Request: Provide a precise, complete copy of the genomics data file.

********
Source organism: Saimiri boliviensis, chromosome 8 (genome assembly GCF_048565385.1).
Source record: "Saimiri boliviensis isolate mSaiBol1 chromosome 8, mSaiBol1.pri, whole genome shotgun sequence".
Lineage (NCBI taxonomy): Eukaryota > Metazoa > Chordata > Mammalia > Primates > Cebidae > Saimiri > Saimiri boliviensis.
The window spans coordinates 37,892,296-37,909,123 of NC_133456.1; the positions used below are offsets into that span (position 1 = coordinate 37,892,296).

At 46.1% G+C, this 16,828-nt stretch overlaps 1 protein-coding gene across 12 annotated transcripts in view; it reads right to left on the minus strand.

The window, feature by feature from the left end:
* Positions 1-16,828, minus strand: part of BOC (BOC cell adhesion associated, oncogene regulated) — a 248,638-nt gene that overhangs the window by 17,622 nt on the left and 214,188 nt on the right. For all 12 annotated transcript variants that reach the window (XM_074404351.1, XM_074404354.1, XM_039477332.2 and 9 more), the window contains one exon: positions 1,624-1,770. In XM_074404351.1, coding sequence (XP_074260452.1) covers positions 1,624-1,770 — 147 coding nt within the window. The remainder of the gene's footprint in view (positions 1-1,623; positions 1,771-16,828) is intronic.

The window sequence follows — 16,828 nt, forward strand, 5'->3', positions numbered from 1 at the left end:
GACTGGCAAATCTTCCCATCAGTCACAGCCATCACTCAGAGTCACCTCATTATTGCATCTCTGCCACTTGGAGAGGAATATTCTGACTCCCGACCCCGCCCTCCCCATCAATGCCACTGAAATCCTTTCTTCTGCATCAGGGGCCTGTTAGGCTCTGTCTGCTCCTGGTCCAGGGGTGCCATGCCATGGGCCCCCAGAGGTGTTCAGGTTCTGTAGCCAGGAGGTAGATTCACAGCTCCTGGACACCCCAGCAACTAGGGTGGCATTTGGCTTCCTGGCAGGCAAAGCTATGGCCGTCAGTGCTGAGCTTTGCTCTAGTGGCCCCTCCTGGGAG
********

Source organism: Saimiri boliviensis, chromosome 8 (genome assembly GCF_048565385.1).
Source record: "Saimiri boliviensis isolate mSaiBol1 chromosome 8, mSaiBol1.pri, whole genome shotgun sequence".
Lineage (NCBI taxonomy): Eukaryota > Metazoa > Chordata > Mammalia > Primates > Cebidae > Saimiri > Saimiri boliviensis.
The window spans coordinates 37,892,296-37,909,123 of NC_133456.1; the positions used below are offsets into that span (position 1 = coordinate 37,892,296).

At 46.1% G+C, this 16,828-nt stretch overlaps 1 protein-coding gene across 12 annotated transcripts in view; it reads right to left on the minus strand.

The window, feature by feature from the left end:
* Positions 1-16,828, minus strand: part of BOC (BOC cell adhesion associated, oncogene regulated) — a 248,638-nt gene that overhangs the window by 17,622 nt on the left and 214,188 nt on the right. For all 12 annotated transcript variants that reach the window (XM_074404351.1, XM_074404354.1, XM_039477332.2 and 9 more), the window contains one exon: positions 1,624-1,770. In XM_074404351.1, coding sequence (XP_074260452.1) covers positions 1,624-1,770 — 147 coding nt within the window. The remainder of the gene's footprint in view (positions 1-1,623; positions 1,771-16,828) is intronic.

The window sequence follows — 16,828 nt, forward strand, 5'->3', positions numbered from 1 at the left end:
GACTGGCAAATCTTCCCATCAGTCACAGCCATCACTCAGAGTCACCTCATTATTGCATCTCTGCCACTTGGAGAGGAATATTCTGACTCCCGACCCCGCCCTCCCCATCAATGCCACTGAAATCCTTTCTTCTGCATCAGGGGCCTGTTAGGCTCTGTCTGCTCCTGGTCCAGGGGTGCCATGCCATGGGCCCCCAGAGGTGTTCAGGTTCTGTAGCCAGGAGGTAGATTCACAGCTCCTGGACACCCCAGCAACTAGGGTGGCATTTGGCTTCCTGGCAGGCAAAGCTATGGCCGTCAGTGCTGAGCTTTGCTCTAGTGGCCCCTCCTGGGAG